Celebrate World Whisk(e)y Day
What a great day to be alive, today is International Whisk(e)y Day! This holiday does no favors to settle the great debate you hear bar patrons having: Is it spelled whisky or whiskey? But the parentheses is more than just a trick to the eye.
To celebrate the spirit preferred among some of history’s best writers/poets, we chose to teach you how to make one, appropriately named after- F. Scott Fitzgerald, the famous author.
The Fitzgerald has been called the, ‘Big Brother’ of a Gin Sour- a more grown-up version. But because today is International Whisk(e)y Day, we decided to use the version they’re shaking up at Ophelia’s in New York one of the best rooftop bars in the city. Courtesy of the mixologist Mr. Amir Babayoff and CBS NY.
His Fitzgerald is made with whiskey, millet blanc, orange bitters, and garnished with a homemade kumquat jelly. We took the honor a step further using the delicious malt whisky, Old Fitzgerald’s 1849.We hooked you up with a good recipe for that as well, just click here.
The day is spelled with the (e) on purpose, as to include all types of whiskies, you see the thing is that it is both Whisky and Whiskey. Scottish, Canadian, and Japanese whiskies have no “e” (Whisky). It is Irish and American whiskeys that spell it with an “e”. So the holiday does not discriminate, and damn that’s the kind of neighborhood we want to be drinking whisk(e)y with today.
A Brief History:
This is technically the tenth year we have celebrated International Whisk(e)y Day! Back in March 27, 2008, when it was officially launched at the Whiskey Festival in the northern Netherlands in 2009. It was in the presence of a number of whiskey writers including Martin Nouet, Helen Arthur, Charles MacLean and more.
This was all done in honor of legendary British whiskey writer and journalist Michael James Jackson, his birthday falls on March 27th. Sadly, Jackson passed away in 2007 at the age of 65 and thus the next year the world began celebrating in his honor. The work he contributed in his books was the authority on all things beer and whiskey.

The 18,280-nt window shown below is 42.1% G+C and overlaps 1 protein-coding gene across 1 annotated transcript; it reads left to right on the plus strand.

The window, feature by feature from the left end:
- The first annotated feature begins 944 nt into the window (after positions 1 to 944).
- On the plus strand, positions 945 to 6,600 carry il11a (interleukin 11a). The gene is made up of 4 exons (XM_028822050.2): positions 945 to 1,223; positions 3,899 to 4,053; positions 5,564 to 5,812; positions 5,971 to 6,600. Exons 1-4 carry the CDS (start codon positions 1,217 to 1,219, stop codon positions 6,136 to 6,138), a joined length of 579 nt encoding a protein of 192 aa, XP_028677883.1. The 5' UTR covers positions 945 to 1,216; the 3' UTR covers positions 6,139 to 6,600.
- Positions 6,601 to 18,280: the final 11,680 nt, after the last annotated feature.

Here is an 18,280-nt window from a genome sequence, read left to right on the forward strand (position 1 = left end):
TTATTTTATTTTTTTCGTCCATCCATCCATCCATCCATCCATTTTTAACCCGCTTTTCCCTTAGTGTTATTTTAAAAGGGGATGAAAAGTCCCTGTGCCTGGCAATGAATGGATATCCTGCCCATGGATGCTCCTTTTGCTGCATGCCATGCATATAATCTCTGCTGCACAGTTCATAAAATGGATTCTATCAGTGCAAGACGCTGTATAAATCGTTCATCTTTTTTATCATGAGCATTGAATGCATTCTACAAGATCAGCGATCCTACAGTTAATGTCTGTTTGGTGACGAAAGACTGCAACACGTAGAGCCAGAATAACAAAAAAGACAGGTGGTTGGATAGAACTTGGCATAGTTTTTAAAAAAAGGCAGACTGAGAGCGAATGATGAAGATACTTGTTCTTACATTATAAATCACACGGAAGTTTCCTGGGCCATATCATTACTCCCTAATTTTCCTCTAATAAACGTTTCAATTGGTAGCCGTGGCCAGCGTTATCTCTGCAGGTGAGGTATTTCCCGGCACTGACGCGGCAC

According to research, Jackson's books have been translated in over 8 different language and to date have sold over three million copies worldwide. His influence and opinion helped begin the sudden new interest in beer and breweries back in the 70s, a world wide renaissance we are living in right now in the U.S.
He is also widely credited with popularizing the idea of beer styles. His expertise eventually landed him a TV show called, "The Beer Hunter." It was shown in over 15 countries. It was made into a 6 part series made by the UK and eventually made its way to Discovery Channel in the late 80's. The show is all about his traveling the globe in search for good beers and educating his audience about beer styles.
When it came to whisk(e)y Malt was his expertise, his book Michael Jackson's Malt Whisky Companion (1989) is the best-selling book on the subject in the world. The contents of the book itself included thorough reviews of a large number of whiskies and rated them on a scale from 0–100. Those who scored a 75 or higher were considered worth purchasing in his eyes.
For some years in between 1997-2007 he lived quietly with a developing Parkinson’s Disease, it wasn’t until people began asking him if he was drunk that he confessed. On top of that, he suffered from diabetes and so he died from a heart attack in his home on 30 August 2007.
This difference in the spelling comes from the translations of the word from the Scottish and Irish Gaelic forms. Each one requires a different distillation process, Irish immigrants influenced the U.S. when the earliest settlers migrated in the 1800s.
International Whisk(e)y Day therefore also supports Parkinson’s research. Read all about it on the official website. Check out local bars in your area who are offering deals/celebrating today, and then ask if they’re donating. Raise one up in the name of all things Whisk(e)y.
This drink recipe DIY is a challenge if you take on the Kumquat Jelly! Let us know if/how you succeed! Thanks for reading, and as always...